There were times during my mission, moments of profound power, when I felt God communicating to someone else in my presence, perhaps even—though this was harder for me to believe—through me. As I counseled with and loved people drowning in multigenerational poverty, as I interacted with other missionaries and local Saints, I felt both love and the power of conscious commitment. I chose those people, chose to love them, to commit to them, to sacrifice for them, to see them as God saw them. In this sacred exercise of my will, I felt God’s divine affirmation. By the end of my mission, I found myself believing in the Jesus of the Latter-day Saints, committed to Christ and the Church, delighted at the cosmic and human mysteries explored in the temple. My initial conversion to theism was an urgent, visceral response to an overwhelming divine encounter. Though I had sought God, there was something inexorable in that first conversion. The transformation I experienced during my mission was anything but inexorable. My path from general theism to specific Mormonism represented a series of choices and commitments made, a network of relationships on which God’s seal rested. This belief in Mormonism was no less real, however, than my first belief in God.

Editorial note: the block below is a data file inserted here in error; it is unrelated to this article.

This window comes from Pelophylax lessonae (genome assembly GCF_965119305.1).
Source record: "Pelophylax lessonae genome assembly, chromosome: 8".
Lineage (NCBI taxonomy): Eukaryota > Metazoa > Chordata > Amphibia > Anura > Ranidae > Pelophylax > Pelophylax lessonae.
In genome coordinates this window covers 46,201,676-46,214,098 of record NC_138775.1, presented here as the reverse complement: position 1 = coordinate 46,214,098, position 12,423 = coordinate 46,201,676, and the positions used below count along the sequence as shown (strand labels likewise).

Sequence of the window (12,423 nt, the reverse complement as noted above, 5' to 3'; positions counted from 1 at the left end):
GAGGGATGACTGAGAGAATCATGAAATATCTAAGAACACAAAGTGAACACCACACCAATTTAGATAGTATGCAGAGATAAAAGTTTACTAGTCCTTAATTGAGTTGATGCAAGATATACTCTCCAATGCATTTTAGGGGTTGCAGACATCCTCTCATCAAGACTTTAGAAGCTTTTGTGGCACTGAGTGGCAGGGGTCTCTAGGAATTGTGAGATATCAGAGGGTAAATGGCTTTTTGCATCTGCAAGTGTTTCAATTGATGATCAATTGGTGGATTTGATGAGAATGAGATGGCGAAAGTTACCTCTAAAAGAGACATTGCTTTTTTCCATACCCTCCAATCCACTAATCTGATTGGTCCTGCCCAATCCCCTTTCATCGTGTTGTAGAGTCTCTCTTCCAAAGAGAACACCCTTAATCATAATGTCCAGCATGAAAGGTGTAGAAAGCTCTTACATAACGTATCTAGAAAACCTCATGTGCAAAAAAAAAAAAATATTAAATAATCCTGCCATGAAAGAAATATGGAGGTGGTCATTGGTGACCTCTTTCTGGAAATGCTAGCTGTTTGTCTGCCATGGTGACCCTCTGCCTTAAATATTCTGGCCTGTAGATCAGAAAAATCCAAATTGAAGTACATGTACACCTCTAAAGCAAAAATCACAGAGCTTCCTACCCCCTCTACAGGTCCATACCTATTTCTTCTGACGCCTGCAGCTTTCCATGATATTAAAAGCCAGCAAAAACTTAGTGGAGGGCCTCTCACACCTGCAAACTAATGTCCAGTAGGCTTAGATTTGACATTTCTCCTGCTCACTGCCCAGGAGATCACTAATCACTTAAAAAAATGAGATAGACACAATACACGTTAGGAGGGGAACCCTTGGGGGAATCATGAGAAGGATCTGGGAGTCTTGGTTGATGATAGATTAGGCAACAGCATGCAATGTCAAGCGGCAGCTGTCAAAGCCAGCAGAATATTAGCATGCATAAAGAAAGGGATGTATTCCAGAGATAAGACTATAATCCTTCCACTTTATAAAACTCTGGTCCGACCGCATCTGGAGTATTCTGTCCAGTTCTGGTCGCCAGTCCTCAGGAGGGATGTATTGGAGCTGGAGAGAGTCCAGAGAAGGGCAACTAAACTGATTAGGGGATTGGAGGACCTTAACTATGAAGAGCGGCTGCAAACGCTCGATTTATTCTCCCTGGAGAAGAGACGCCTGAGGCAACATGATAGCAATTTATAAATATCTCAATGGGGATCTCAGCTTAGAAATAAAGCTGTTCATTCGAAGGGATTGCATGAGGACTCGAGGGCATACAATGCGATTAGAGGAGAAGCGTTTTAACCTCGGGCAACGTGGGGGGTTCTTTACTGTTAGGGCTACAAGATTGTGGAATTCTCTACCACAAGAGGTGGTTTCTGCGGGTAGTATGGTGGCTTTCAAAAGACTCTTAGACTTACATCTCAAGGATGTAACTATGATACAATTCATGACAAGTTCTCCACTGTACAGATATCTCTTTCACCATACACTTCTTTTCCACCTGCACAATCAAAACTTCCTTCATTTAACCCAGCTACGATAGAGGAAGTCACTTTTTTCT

Since those first turbulent years of commitment and belief, my faith has weathered many vicissitudes, bright days of dazzling light and cold winter nights of uncertainty and self-doubt. By acts of my divinely affirmed choosing, Mormonism has been my life these last two decades. I believe in God as much as I believe in my own consciousness, and I believe that he has called me to be a Latter-day Saint, a calling I have chosen to accept, a calling I have given my heart to.

Some Protestants, uncomfortable with traditional theology, have begun to advocate an extension of process theology that they term relational theology. Much of the writing on relational theology is muddled; some represents little more than pop psychology. Despite my misgivings about such applications in Protestantism, for me the concept of relational theology points toward something critical about the nature of religious truth and community. The God I worship is a God who relates, and the truths I seek are found within Divine relationships. Of all the various facts and propositions that can be entertained, accepted, or disputed about the nature of Divinity, it is those that serve relationships among humans and God that matter most to me.